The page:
It would be easy to get anything through here, it seems: The road continues down towards the central city of Vinh, past French colonial schools and new houses with fairytale turrets.

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The number of dog-laden trucks passing through is endless, says Zuong Nguyen, 38, a wild-eyed bus driver who makes the six-hour journey from Vinh to Hanoi every other night. Along Tam Trinh, a stretch of road south of the city, dozens of roadside stalls sell roasted dog to customers arriving by motorbike and on foot, with lines sometimes 10 deep.

Teenagers in basketball shorts chop up the dogmeat with heavy butchers' knives, sprinkling on a potent seasoning of curry powder, chilli, coriander, dill and shrimp paste, before skewering the meat to be barbecued.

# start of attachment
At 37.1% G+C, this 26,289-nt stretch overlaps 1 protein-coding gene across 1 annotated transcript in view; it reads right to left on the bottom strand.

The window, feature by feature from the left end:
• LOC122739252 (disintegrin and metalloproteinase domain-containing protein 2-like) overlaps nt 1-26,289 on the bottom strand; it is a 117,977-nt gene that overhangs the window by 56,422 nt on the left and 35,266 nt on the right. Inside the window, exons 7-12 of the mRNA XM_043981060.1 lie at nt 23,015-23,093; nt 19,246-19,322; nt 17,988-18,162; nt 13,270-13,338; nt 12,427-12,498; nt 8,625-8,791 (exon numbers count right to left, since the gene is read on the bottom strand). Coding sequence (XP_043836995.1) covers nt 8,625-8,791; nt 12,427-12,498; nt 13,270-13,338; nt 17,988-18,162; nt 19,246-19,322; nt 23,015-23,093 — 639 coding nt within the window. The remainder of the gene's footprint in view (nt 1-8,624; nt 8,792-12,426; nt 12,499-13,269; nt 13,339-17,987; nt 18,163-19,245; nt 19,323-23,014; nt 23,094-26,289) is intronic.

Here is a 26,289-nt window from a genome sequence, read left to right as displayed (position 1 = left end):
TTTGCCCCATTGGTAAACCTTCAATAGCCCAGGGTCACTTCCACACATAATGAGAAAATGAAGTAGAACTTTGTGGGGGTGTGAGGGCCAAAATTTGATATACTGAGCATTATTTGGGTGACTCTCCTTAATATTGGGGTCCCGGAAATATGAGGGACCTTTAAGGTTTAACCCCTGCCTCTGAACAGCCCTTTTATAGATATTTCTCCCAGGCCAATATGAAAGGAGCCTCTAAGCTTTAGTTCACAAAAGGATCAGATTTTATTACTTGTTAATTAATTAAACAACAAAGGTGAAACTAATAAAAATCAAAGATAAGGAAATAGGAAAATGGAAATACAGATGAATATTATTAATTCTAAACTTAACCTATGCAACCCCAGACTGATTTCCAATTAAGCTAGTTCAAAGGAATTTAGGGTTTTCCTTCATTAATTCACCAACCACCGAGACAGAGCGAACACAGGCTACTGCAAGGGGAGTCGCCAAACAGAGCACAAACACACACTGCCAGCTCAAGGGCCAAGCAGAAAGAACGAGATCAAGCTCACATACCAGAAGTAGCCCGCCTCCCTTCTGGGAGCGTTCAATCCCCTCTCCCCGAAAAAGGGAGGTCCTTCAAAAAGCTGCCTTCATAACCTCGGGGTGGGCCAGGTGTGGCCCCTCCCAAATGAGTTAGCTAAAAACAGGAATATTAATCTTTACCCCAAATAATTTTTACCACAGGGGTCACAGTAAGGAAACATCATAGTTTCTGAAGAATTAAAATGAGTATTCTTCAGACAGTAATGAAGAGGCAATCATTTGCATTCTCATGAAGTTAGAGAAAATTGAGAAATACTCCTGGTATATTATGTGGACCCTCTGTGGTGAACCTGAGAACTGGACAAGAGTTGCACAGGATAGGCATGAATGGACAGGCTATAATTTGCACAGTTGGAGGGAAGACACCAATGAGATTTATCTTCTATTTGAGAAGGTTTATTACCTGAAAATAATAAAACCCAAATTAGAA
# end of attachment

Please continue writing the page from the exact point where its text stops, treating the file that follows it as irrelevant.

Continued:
What to Do If You Get Food Poisoning While Traveling | Travel + Leisure

In the shop run by Hoa Mo — a year-old woman who has spent her entire life selling dogmeat — a man is handed a plastic bag containing 12 dog paws. Each stall owner buys from suppliers who provide as many as dogs a day, yet none of them knows where or how the dogs are sourced. Only one worker, Sy Le Vanh, a boyish year-old slicing up carcasses at a family-run stall, says the dogs "must be Vietnamese". Pet ownership is still relatively new in Vietnam — dogs here have traditionally been reared for either food or security purposes — so campaigners have chosen to scrap the "cruelty" argument in favour of emphasising dogmeat's effect on people's health.